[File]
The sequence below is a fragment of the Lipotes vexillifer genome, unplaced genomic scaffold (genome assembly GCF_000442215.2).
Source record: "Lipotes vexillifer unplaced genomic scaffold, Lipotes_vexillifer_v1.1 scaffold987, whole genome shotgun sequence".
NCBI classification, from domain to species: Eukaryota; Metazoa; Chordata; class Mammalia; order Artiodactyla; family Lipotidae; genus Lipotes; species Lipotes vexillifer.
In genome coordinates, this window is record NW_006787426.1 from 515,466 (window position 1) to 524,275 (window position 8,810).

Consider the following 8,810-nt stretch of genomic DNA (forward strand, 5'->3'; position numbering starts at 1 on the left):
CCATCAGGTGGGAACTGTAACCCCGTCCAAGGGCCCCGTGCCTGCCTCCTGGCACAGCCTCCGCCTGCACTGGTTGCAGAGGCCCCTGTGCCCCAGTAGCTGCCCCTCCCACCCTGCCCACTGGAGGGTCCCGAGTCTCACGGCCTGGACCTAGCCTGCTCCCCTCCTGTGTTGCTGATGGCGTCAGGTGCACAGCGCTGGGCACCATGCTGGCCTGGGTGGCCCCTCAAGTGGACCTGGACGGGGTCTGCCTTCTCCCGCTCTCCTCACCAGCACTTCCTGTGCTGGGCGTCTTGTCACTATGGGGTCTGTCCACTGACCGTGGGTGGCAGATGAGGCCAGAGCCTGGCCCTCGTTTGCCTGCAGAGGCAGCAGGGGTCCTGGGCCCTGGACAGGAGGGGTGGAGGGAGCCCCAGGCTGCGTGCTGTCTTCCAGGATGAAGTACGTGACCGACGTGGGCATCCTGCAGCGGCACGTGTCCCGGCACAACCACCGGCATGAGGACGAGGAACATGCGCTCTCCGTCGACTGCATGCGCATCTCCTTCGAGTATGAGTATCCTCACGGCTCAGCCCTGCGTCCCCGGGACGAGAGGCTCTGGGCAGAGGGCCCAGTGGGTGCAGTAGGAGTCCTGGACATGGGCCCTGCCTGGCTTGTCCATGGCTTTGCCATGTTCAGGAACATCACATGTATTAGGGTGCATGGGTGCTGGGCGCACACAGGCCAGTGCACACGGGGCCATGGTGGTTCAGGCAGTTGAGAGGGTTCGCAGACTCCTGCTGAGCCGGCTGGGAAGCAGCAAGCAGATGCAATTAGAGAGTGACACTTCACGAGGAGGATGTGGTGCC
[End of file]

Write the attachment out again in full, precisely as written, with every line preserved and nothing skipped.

The sequence below is a fragment of the Lipotes vexillifer genome, unplaced genomic scaffold (genome assembly GCF_000442215.2).
Source record: "Lipotes vexillifer unplaced genomic scaffold, Lipotes_vexillifer_v1.1 scaffold987, whole genome shotgun sequence".
NCBI classification, from domain to species: Eukaryota; Metazoa; Chordata; class Mammalia; order Artiodactyla; family Lipotidae; genus Lipotes; species Lipotes vexillifer.
In genome coordinates, this window is record NW_006787426.1 from 515,466 (window position 1) to 524,275 (window position 8,810).

Consider the following 8,810-nt stretch of genomic DNA (forward strand, 5'->3'; position numbering starts at 1 on the left):
CCATCAGGTGGGAACTGTAACCCCGTCCAAGGGCCCCGTGCCTGCCTCCTGGCACAGCCTCCGCCTGCACTGGTTGCAGAGGCCCCTGTGCCCCAGTAGCTGCCCCTCCCACCCTGCCCACTGGAGGGTCCCGAGTCTCACGGCCTGGACCTAGCCTGCTCCCCTCCTGTGTTGCTGATGGCGTCAGGTGCACAGCGCTGGGCACCATGCTGGCCTGGGTGGCCCCTCAAGTGGACCTGGACGGGGTCTGCCTTCTCCCGCTCTCCTCACCAGCACTTCCTGTGCTGGGCGTCTTGTCACTATGGGGTCTGTCCACTGACCGTGGGTGGCAGATGAGGCCAGAGCCTGGCCCTCGTTTGCCTGCAGAGGCAGCAGGGGTCCTGGGCCCTGGACAGGAGGGGTGGAGGGAGCCCCAGGCTGCGTGCTGTCTTCCAGGATGAAGTACGTGACCGACGTGGGCATCCTGCAGCGGCACGTGTCCCGGCACAACCACCGGCATGAGGACGAGGAACATGCGCTCTCCGTCGACTGCATGCGCATCTCCTTCGAGTATGAGTATCCTCACGGCTCAGCCCTGCGTCCCCGGGACGAGAGGCTCTGGGCAGAGGGCCCAGTGGGTGCAGTAGGAGTCCTGGACATGGGCCCTGCCTGGCTTGTCCATGGCTTTGCCATGTTCAGGAACATCACATGTATTAGGGTGCATGGGTGCTGGGCGCACACAGGCCAGTGCACACGGGGCCATGGTGGTTCAGGCAGTTGAGAGGGTTCGCAGACTCCTGCTGAGCCGGCTGGGAAGCAGCAAGCAGATGCAATTAGAGAGTGACACTTCACGAGGAGGATGTGGTGCC